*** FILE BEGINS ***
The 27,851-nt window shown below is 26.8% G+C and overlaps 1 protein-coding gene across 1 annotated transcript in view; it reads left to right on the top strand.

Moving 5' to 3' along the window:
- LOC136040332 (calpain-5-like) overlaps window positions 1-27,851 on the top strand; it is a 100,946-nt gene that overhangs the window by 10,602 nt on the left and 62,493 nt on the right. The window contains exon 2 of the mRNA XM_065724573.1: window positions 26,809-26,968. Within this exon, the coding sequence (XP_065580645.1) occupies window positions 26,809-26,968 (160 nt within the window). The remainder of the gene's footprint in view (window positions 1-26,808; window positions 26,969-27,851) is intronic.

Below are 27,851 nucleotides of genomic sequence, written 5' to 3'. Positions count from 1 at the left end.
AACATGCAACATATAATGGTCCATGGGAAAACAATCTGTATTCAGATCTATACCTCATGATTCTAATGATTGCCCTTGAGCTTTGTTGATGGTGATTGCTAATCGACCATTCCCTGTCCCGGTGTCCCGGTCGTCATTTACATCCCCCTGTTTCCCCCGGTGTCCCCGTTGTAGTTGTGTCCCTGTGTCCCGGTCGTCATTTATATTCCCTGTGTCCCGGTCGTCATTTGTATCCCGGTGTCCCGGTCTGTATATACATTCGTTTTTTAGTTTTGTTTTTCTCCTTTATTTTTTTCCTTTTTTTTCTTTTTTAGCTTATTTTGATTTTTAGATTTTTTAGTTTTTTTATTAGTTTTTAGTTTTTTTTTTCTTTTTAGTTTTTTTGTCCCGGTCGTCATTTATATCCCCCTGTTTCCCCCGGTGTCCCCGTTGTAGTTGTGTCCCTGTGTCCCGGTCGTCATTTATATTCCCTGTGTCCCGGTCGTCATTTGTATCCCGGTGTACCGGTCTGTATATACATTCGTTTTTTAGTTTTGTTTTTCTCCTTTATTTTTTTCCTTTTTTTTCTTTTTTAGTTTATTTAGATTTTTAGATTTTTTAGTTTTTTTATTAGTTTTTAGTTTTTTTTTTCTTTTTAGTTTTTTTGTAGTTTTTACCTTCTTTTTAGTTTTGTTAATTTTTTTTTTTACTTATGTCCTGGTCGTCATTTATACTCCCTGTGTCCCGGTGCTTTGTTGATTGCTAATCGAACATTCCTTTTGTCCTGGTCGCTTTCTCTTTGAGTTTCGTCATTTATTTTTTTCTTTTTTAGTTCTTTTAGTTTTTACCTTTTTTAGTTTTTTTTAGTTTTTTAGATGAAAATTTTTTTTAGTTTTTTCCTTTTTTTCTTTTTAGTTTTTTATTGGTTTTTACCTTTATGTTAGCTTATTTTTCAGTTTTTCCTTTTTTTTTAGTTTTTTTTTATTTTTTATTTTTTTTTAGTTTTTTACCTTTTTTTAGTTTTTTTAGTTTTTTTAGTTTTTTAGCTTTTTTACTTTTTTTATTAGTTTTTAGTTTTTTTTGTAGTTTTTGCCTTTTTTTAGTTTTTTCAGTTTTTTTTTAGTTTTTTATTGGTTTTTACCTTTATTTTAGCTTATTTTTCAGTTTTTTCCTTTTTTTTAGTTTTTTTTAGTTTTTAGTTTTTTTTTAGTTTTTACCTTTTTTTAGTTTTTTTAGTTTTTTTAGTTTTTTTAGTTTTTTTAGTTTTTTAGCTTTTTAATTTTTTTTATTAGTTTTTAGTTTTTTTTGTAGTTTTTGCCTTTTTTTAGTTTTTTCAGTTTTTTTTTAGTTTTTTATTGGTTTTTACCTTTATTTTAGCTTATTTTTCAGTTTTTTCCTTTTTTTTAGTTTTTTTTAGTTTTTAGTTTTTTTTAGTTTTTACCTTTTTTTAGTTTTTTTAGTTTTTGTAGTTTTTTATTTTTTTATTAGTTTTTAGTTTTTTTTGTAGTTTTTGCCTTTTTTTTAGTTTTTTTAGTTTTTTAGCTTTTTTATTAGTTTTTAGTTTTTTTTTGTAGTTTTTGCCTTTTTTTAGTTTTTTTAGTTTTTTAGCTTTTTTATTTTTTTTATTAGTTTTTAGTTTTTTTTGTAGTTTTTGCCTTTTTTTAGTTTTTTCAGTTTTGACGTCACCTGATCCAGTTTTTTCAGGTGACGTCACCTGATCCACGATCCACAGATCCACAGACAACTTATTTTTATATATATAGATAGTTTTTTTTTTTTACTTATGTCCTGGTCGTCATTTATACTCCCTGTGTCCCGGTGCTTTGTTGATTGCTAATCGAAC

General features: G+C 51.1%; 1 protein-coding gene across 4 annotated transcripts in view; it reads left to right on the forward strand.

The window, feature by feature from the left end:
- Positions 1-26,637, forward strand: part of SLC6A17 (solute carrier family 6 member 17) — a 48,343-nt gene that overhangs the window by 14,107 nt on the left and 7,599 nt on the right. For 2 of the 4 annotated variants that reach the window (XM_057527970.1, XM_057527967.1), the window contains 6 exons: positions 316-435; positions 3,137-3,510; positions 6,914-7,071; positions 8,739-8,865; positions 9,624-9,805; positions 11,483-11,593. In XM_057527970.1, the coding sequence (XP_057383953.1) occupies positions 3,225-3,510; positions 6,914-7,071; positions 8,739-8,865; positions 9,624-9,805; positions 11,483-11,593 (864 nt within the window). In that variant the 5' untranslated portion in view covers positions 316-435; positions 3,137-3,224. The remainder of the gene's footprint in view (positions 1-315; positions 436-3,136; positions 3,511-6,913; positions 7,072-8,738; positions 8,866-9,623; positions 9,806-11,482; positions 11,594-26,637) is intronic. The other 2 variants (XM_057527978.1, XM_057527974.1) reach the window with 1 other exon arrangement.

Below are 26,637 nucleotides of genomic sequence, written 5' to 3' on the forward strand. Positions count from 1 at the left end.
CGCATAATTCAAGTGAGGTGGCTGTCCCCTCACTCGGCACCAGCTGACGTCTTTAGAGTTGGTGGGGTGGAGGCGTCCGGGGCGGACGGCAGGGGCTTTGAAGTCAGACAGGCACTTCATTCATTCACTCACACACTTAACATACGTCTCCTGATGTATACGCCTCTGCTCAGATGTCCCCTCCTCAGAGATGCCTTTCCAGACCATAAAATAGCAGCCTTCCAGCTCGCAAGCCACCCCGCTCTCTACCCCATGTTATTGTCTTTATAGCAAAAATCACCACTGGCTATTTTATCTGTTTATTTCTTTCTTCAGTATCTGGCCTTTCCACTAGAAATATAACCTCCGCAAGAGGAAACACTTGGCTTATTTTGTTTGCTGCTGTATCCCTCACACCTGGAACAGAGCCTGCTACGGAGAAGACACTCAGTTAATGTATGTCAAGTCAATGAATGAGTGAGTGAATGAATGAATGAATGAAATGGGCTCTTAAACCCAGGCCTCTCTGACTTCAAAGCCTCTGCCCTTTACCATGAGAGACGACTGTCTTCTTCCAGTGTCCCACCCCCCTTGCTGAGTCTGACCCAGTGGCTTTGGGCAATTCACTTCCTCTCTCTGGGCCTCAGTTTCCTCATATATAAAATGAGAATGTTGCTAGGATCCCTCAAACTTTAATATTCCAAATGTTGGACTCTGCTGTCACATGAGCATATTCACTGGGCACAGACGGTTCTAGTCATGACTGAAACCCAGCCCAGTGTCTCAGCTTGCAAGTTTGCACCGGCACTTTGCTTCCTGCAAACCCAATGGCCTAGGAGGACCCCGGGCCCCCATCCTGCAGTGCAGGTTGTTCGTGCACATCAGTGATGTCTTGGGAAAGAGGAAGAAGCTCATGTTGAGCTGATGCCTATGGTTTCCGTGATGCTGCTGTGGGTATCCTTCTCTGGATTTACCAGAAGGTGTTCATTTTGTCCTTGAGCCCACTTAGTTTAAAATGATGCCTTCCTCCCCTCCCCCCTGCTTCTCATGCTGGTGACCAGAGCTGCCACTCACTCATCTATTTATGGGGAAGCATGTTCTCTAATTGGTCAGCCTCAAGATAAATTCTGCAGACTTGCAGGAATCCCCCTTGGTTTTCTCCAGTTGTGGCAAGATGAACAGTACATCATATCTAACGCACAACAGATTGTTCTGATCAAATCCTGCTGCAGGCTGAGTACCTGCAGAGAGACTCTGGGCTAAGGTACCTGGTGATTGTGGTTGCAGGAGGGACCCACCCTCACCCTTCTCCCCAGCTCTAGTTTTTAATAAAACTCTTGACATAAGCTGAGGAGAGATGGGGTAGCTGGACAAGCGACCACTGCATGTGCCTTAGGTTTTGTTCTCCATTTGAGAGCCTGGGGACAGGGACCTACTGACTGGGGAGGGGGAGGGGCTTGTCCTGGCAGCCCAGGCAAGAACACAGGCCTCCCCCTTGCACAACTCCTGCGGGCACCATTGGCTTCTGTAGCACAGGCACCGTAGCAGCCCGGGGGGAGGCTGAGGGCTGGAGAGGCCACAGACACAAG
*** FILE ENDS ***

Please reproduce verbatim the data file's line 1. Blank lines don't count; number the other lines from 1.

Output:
The 27,851-nt window shown below is 26.8% G+C and overlaps 1 protein-coding gene across 1 annotated transcript in view; it reads left to right on the top strand.